Neither industry nor students are big votaries of it
Given the abysmal levels of skilling of India’s workforce—by 2022, 402 million workers will require skill training—it is not surprising that prime minister Narendra Modi should want to launch a special skills mission. The fact that the mission has been launched in collaboration with 11 different ministries ranging from the ministry of defence to the ministry of power means it will make it easier to cut through the clutter and fashion a unified approach—right now, skills training is run across 70 programmes of various ministries. With less than 5% of people of the work force possessing skills that industry needs, India’s much touted demographic dividend could end up being a demographic disaster. Lack of skills is an issue that has been raised many times over the years by leading Indian IT companies that have invested heavily in retraining fresh engineering graduates that they hired.
Skilling India, however, is going to be a very tough job. At 40 crore workers, this means India needs around R8 lakh crore over the next 8 years—the current budget is around R6,000 crore a year. So, raising this kind of money is a stupendous task. There is an additional problem. Right now, there is a very small buy-in from either industry or workers. For workers to want to spend time and money on acquiring skills, industry needs to be willing to pay them more for it, in order for them to recoup their investments. At the moment, this is far from being the case, even though most industrialists swear by the skilling mission, industry is not keen to pay more since there are enough workers available at lower salaries and the fact that worker attrition is high also serves as a deterrent to investing more in employees—this is a short-sighted approach, but it is true. And unlike in countries like Singapore where vocational training is well-regarded, neither students nor their parents think much of it in India. Since there are any number of colleges and universities offering arts courses as well as engineering and computer science, parents feel better to see their children getting a ‘degree’ as opposed to a 3-6 month ‘certificate’ or ‘diploma’ course. In which case, India may have to rethink its skilling mission and work on ways to integrate this with school education—this is what the late Rajiv Gandhi had planned with the 10+2 system several decades ago, but was unable to implement.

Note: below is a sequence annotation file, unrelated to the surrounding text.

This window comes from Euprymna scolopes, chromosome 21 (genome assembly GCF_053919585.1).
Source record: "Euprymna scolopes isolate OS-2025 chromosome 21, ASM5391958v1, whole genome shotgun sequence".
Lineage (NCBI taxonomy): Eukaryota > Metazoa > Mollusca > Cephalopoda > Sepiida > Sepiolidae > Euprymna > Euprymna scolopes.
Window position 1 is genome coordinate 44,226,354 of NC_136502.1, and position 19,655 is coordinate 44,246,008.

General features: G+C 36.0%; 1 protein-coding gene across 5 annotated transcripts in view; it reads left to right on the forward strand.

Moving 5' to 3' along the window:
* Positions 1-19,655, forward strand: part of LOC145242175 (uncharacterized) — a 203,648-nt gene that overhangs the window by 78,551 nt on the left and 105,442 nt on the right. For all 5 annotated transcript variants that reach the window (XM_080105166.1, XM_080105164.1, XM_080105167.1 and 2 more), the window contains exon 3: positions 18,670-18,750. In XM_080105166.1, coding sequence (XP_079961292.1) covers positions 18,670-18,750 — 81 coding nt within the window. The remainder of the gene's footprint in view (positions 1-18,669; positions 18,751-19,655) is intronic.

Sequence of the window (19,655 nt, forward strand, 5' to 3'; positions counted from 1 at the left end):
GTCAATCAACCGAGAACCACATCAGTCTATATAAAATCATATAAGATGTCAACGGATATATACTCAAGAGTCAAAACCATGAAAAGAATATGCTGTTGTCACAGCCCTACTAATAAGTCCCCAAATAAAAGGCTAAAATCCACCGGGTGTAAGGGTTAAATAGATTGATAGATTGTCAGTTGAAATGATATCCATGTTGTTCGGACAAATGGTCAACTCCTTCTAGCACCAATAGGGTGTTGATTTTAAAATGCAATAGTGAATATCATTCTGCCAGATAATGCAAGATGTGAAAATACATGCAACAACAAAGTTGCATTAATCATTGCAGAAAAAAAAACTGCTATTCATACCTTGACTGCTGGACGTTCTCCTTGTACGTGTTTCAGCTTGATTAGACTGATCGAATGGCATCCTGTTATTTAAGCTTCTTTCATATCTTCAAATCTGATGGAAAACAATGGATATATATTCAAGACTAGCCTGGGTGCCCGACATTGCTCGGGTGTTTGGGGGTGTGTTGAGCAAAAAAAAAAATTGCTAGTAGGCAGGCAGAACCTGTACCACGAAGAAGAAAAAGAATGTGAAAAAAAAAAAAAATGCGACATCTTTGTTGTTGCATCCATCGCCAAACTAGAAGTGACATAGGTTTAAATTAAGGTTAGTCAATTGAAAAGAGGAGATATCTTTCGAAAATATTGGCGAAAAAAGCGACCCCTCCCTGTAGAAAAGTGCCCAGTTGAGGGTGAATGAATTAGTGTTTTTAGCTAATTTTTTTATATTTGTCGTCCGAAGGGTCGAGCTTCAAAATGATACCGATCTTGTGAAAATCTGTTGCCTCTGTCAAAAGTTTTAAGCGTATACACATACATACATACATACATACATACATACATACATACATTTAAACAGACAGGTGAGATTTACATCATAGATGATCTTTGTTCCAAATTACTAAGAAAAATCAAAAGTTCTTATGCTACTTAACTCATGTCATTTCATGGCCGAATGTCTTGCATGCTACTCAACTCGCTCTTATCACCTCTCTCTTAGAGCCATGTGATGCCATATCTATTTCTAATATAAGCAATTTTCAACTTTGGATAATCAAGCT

Another aspect to promote skills is the approval by Parliament of the Apprentices Amendment Act, 2014. That apart, the Apprentices (Rajasthan Amendment) Bill, 2014, too, has been approved by the President. These two moves will make life easier for apprentices. With the passage of the central Bill, the total apprentice seats in the country will rise from 4.8 lakh to 23 lakh. As more youth opt for apprenticeship, it ends up raising the skill levels of the population, which is the main agenda for Skill India.